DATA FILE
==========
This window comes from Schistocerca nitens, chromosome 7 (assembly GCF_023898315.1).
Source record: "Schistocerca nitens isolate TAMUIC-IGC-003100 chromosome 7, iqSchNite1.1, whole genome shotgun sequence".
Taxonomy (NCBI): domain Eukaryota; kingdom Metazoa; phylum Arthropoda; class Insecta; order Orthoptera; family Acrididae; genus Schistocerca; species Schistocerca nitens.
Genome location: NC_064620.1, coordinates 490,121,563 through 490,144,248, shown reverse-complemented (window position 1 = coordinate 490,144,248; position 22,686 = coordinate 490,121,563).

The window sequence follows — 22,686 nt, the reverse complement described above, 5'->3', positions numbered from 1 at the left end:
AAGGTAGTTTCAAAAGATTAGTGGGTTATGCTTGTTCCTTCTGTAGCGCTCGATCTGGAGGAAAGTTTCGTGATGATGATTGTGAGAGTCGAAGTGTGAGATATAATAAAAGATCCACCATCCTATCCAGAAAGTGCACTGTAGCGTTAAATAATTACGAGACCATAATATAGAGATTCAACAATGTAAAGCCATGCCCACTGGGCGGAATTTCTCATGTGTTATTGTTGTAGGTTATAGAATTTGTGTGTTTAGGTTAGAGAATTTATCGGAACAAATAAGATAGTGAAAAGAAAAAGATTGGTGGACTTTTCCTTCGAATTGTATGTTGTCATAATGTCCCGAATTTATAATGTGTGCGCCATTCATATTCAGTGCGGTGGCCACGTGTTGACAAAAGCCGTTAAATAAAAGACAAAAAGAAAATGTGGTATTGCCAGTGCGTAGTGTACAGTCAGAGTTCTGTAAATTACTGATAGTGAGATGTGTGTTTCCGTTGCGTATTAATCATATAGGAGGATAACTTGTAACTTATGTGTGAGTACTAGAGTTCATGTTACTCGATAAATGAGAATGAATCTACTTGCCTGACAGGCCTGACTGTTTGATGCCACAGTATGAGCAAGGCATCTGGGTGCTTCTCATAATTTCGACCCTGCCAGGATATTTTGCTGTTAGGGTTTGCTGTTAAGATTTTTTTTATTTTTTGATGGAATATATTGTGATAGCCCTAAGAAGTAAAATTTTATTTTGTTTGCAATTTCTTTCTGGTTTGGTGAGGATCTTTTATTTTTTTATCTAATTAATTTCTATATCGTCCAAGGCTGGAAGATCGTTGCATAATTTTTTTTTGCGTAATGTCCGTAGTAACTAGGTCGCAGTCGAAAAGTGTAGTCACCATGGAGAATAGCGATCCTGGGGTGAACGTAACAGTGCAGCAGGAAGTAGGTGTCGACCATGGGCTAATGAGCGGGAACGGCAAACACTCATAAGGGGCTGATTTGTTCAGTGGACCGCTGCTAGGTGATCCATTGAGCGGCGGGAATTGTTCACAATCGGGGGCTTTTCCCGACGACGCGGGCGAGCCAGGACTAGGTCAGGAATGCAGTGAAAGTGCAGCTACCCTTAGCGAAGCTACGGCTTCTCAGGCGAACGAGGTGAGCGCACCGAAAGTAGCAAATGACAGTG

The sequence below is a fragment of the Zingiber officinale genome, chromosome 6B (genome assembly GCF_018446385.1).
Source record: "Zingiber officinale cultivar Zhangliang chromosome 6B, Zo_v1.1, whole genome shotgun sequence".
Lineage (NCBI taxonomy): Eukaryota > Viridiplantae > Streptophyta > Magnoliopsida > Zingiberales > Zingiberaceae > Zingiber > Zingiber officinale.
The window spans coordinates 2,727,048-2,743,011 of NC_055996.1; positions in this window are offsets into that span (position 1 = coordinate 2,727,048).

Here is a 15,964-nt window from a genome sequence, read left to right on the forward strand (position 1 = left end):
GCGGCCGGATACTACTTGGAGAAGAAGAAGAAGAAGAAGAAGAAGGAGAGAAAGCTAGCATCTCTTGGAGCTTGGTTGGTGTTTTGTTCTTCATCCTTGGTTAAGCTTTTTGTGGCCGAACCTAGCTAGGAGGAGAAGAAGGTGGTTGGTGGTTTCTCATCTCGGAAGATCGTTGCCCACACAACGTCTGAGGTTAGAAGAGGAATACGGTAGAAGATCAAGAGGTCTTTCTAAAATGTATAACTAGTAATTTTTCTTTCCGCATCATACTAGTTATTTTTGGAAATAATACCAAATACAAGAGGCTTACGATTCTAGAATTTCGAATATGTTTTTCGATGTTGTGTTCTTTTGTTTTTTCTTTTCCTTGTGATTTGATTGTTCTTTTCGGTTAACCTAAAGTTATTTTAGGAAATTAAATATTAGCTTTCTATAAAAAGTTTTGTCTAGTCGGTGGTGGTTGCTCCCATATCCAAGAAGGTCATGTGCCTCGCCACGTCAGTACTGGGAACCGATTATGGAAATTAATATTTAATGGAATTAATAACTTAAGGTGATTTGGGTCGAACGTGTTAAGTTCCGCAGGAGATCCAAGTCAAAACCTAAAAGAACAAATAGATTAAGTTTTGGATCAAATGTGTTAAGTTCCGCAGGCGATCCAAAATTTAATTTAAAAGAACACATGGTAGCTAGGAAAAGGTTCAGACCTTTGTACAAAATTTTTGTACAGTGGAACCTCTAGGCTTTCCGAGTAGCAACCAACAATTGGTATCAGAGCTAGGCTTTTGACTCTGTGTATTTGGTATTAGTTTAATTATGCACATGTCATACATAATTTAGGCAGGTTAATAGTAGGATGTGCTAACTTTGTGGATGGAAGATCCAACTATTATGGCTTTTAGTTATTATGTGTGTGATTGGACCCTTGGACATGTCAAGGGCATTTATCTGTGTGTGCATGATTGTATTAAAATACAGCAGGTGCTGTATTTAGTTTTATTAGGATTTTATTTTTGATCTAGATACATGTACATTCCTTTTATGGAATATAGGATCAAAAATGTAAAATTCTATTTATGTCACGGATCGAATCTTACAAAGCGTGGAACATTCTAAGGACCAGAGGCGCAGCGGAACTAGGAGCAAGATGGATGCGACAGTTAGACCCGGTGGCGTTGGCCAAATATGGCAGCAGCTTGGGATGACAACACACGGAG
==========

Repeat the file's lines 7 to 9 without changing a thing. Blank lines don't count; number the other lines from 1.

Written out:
The sequence below is a fragment of the Zingiber officinale genome, chromosome 6B (genome assembly GCF_018446385.1).
Source record: "Zingiber officinale cultivar Zhangliang chromosome 6B, Zo_v1.1, whole genome shotgun sequence".
Lineage (NCBI taxonomy): Eukaryota > Viridiplantae > Streptophyta > Magnoliopsida > Zingiberales > Zingiberaceae > Zingiber > Zingiber officinale.